Although generally the term cosmeceutical is attributed to Dr. Albert Kligman, Raymond E. Reed in the 1960s identified a hybrid category of products between drugs and cosmetics that are used externally, exert esthetical properties and comply with physico-chemical and medical standards. For Dr.Kligman, cosmeceutical represented “a topical preparation that is sold as a cosmetic but has performance characteristics that suggest pharmaceutical action.” [11], [14]. Cosmeceutical categories as per their indication based on aetiology of the target condition exert functions such as protection, whitening, tanning, anti-wrinkling, deodorants, sunscreens, moisturizing agents, antioxidants, antiaging and nail and hair care[14], [15].

Rich content of antioxidants of plants extracts used in development of a cosmeceutical, acts dual as preservatives by preventing the oxidation of oils from the cosmeceutical product and presents also anti-aging, anti-inflammatory, and antimicrobial activities. Conventional cosmeceuticals (lotions, gels, ointments) evolved to delivery systems that facilitate penetration of the skin barrier by the active ingredients to reach appropriate sites, such as vesicular forms (liposomes, microsomes, transferosomes), lipid nanoparticles, polymeric micro particles and nanoparticles[20].

Active ingredients (synthetic vitamins, extracts from plants, macro- and micro-algae, microorganisms, and animals) that are recognized as safe and that provide some beneficial effect are used to formulatecosmeceuticals.

Because most of the active ingredients used as cosmeceuticals are so called botanicals, some authors [15] proposed guidelines to obtain and characterise them.

The extraction process of active cosmeceuticals from different geographical areas (Europe, Africa, Asia, Northern America) and sources (vegetal, marine) using common extraction solvents related to the solubility of the active ingredients (water or organic solvents) andcommon techniques(sonification, heating under reflux, Soxhlet extraction, maceration, and percolation) and modern “green” ones such as, solid-phase,supercritical-fluid, pressurized-liquid, microwave-assisted, and surfactant-mediated techniques.As for the used solvents, they also must comply to „natural”, “green” or “environmentally friendly, „trends in industry, by replacing themwith ones like water and agro- or bio-solvents obtained from biomass [15],[18].

The isolated compounds with biological activities tested by in vitro methods wereidentified by different chromatographic techniques like thin-layer chromatography, column chromatography, flash chromatography, and high-performance liquid chromatography [15].

After confirmation that the isolated compounds has cosmeceutical activity, are tested in vitro by different methods, that are validated and recognized by the international scientific community and sectorial regulating bodies in different countries and in vivo in human clinical trials which involve volunteers, to assess efficacy[15],[16], [17],[19]. The best formulations can then be released to the marketplace [15].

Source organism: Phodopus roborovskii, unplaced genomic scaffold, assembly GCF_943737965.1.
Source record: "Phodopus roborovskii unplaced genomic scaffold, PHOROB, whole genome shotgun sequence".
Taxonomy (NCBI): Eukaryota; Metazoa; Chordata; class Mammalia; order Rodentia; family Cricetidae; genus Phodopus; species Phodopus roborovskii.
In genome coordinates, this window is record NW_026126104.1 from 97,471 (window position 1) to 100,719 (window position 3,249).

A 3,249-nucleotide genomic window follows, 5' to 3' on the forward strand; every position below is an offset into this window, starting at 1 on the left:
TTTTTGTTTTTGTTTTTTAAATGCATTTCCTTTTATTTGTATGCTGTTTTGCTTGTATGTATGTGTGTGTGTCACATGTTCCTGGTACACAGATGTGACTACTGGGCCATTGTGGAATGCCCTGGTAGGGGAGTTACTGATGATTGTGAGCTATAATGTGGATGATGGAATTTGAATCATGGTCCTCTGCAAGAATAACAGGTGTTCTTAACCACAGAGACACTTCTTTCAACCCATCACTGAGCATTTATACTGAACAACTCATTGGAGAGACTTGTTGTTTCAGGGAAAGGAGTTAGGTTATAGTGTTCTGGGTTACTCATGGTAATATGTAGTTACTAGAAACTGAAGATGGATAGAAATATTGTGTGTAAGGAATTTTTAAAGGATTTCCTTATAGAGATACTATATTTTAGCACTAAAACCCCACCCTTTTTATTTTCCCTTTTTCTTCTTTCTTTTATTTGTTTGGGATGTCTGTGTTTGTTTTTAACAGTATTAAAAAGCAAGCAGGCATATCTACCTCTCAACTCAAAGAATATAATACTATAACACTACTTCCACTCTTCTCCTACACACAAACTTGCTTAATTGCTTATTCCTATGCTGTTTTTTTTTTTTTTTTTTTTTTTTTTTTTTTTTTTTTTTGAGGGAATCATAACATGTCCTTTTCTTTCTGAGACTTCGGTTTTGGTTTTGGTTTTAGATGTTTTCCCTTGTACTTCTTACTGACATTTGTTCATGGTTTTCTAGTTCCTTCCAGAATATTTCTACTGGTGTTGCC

For different types of cosmeceuticals (anti-aging, anti-wrinkle, anti-acne, moisturizing agents, solar-protective agents, skin lightening agents, wound healing) are used in vitro (enzymatic and cellular) tests to assess these claims. As for the cellular test, monolayer cell culture systems (keratinocytes, dermal fibroblasts, melanocytes, endothelial cells) co-cultures of different skin cell types and organotypic 3D cultures test models can be used (seeding and culturing of keratinocytes on dermis equivalents).

In vitro permeation assays are also performed on cell culture for skin penetrability, dermatome tissues, skin stem cells [21].

For instance, for antioxidant efficacy (ROS, biochemical methods), anti-aging(anti-collagenase test, anti-elastase test, hyaluronidase activity, vitality, and proliferation of cultivated fibroblasts and keratinocytes), anti-acne (Agar disk-diffusion method, minimum inhibitory concentration, anti-inflammatory activity), solar protection (SPF measurement, UVA-PF evaluation (ISO 24443; Colipa 2011), skin whitening (tyrosinase inhibition), skin pigmentation (monoculture models),wound healing (scratchassay, co-culture of keratinocytes and fibroblasts)[15], [17], [21], [22].

Since banned animal tests in Europe in 2004 for cosmetics and in 2009 for cosmetic ingredients, due to changes in cosmetic European Union legislation, there have been encouraged the creation of in vitro tests to assess safety and obtaining of “cruelty-free”products [15].It is important to point out that the guidelines used for cosmetics can be employed to test the safety of cosmeceuticals.


Nutricosmetics, nutraceuticals and cosmeceuticals represent nowadays and in the future the proper solution for problems related to health, wellbeing for a large group of people.

There are still problems to be solved by authorities related to proper identification of these marketed products for their users, in relation to the information and any health claims labelled.

Different types of active ingredients (plants, marine, animal origin) are used as active ingredients in nutricosmetics, nutraceuticals and cosmeceuticals presented in conventional dosage form or as delivery systems. In this regard, the authorities ‘worldwide need to regulate some aspects regarding a proper definition, guidelines for „green” methods for extraction, isolation, identification and quantification and to develop validated new in vitro methods to assess safety and obtaining of “cruelty-free „products.